What costs the same, has the same goal, but isn’t the same? Colon cancer remains one of the top cancers diagnosed in the U.S., but its mortality rate is declining largely due to screening. So, how do you know which type of screening is right for you? Understanding the pros and cons of colonoscopies and at-home tests will help you make the healthiest choice for your colon.
A Bit About Colon Cancer
Colon cancer happens in the large intestine, which is at the end of the digestive tract. It is the third most commonly diagnosed cancer and the third greatest cause of cancer-related death in the U.S. with approximately 95,500 new cases diagnosed each year. Colon cancer usually begins with small, abnormal tissue bumps, called polyps, in the intestinal wall. Polyps can become cancerous and are considered warning signs of potential future cancer. A difficult factor in diagnosing colon cancer is that symptoms do not regularly occur, and if they do occur, they frequently don’t appear until the cancer has reached a later stage. Incidence of death from colon cancer has seen a 50% decline due to the promotion of regular screenings.
It is clear that regular screening is important in reducing the risk of death from colon cancer, but what kind of screening is the most helpful? In recent years, a number of home tests for colon cancer have become increasingly more visible on TV commercials and other advertisements. These tests’ primary benefits are comfort and convenience. They are usually non-invasive fecal tests that require no dietary preparation. Most insurance covers at-home screenings, it is important to understand that insurance covers one colon screening test. The prevalence of false positives in home testing is an important point, these false positives trigger a follow up colonoscopy. At-home tests are also less efficient at detecting the presence of pre-cancerous polyps. There are two types of home tests, one screens for the presence of blood the other screens for DNA of tumors, both are pretty good at detecting advanced cancers but are less successful at finding precancerous polyps and early stage cancers. The real advantage to a colonoscopy is the ability to find and remove precancerous polyps. Removing these polyps actually prevents colon cancer.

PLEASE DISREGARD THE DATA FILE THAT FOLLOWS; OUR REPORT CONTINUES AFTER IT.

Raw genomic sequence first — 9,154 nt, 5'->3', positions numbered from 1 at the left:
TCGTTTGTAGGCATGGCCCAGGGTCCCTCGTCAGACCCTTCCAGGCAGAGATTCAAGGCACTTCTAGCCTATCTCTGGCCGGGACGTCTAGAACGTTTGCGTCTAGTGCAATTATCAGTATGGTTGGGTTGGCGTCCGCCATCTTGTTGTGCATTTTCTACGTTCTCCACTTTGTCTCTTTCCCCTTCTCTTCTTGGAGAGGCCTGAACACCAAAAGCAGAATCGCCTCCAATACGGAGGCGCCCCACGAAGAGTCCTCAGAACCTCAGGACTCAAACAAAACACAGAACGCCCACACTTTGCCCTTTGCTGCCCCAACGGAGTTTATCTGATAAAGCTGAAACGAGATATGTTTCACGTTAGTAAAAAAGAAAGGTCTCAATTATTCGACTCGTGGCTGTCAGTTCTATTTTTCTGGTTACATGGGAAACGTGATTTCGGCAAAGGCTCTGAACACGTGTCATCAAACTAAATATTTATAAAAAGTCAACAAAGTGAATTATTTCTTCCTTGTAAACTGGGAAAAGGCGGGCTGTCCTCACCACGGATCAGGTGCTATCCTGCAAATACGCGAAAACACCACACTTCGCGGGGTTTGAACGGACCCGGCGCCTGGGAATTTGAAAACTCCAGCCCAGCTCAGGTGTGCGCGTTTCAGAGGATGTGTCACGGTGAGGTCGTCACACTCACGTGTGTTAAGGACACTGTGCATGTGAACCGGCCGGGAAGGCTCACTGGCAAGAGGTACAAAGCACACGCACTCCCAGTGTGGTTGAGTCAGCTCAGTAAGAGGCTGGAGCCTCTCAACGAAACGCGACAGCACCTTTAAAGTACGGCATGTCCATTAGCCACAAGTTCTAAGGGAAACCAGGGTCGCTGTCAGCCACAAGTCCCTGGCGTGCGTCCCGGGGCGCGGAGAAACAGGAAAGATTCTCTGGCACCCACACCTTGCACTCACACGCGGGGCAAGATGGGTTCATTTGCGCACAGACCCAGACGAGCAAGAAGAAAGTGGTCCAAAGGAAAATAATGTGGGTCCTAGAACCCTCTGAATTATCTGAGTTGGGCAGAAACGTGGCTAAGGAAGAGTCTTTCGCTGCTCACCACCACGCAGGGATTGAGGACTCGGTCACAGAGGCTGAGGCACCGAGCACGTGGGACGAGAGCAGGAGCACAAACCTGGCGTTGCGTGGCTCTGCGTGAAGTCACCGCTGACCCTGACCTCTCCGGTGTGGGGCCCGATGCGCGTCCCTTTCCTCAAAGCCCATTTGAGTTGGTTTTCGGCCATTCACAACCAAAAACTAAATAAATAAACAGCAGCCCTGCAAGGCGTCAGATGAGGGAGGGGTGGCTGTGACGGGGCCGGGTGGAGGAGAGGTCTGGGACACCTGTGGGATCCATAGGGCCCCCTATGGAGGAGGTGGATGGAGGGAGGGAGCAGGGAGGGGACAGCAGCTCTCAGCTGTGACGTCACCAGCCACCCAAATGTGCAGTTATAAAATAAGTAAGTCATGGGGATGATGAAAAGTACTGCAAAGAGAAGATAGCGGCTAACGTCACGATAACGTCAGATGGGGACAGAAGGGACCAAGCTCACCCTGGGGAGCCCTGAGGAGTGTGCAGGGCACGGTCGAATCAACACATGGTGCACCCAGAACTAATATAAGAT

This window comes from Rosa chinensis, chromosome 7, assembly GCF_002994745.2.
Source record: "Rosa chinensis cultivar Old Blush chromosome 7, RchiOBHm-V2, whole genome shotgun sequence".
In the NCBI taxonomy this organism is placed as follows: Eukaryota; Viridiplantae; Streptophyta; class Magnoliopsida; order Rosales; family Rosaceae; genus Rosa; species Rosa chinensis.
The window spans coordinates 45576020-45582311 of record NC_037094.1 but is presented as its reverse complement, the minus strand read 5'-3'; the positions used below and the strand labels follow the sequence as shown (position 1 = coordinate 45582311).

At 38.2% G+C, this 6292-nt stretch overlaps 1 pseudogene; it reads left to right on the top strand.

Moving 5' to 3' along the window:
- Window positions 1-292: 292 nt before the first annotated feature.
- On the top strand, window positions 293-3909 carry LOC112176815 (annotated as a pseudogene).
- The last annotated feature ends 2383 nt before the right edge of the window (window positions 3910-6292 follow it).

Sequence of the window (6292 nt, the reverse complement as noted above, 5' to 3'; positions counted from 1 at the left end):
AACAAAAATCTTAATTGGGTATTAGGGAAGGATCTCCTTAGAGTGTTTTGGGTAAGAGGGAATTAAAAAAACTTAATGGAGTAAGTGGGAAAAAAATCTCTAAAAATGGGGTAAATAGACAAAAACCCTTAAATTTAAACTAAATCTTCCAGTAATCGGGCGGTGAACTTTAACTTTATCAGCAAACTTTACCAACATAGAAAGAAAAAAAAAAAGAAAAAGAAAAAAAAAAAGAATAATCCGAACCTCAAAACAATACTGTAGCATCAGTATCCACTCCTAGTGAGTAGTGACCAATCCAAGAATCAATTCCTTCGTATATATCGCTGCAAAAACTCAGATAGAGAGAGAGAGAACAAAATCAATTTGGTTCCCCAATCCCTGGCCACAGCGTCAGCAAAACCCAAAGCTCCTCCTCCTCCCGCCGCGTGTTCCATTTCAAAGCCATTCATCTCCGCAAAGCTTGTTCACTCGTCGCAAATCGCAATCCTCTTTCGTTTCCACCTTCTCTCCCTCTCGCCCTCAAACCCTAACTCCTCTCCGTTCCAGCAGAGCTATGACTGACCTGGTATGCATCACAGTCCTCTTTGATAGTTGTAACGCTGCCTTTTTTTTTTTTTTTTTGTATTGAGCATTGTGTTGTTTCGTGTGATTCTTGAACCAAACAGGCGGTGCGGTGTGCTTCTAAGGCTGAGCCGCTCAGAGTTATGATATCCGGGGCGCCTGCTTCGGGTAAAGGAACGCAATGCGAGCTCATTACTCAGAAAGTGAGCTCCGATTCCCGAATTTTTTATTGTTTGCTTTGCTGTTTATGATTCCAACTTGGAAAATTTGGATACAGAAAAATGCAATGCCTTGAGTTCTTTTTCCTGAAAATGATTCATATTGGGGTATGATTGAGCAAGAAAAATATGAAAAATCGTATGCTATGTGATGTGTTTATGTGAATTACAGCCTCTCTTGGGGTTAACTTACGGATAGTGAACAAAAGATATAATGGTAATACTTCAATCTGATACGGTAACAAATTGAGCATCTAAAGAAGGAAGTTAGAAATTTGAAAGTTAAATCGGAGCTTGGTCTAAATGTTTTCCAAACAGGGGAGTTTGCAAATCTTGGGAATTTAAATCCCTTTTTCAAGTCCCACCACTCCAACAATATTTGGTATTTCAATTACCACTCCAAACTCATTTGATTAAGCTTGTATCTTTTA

For years, doctors have recommended regular colonoscopies starting at age 50. Recently, the American Cancer Society lowered the age recommendation to 45. Insurance companies have not changed the age that triggers coverage, but if you are at high risk or nervous about the possibility of colon cancer you should see a Cary Gastro gastroenterologist. Colonoscopies can provide a great piece of mind. If there are no risks detected, a person only needs a colonoscopy every ten years. Like home tests, screening colonoscopies are covered by most insurance plans, with no out-of-pocket expense to the patients. If the patient uses their one time screening benefit on the home test, their insurance will not cover the follow up colonoscopy as a screening test and patients will be responsible for any deductibles and copays.
In the end, the pros of a colonoscopy far outweigh the purported convenience factors of at home tests. It is a more reliable screening, a more accurate determination of risks, and the only test able to help prevent cancer by removing polyps. For people with a history of cancer or inflammatory disease, an effective test like a colonoscopy is even more important. And again, if you do receive a positive on your home test, you need a colonoscopy to confirm anyway, and it can add undue worry in the meantime. Colon cancer is a serious enough condition to warrant the best screening available, and currently that is a colonoscopy.
If you are due for a colon cancer screening and have additional questions about home tests, or if you would like to schedule your colonoscopy, Cary Gastro would love to help. You can request an appointment with us online for one of our locations.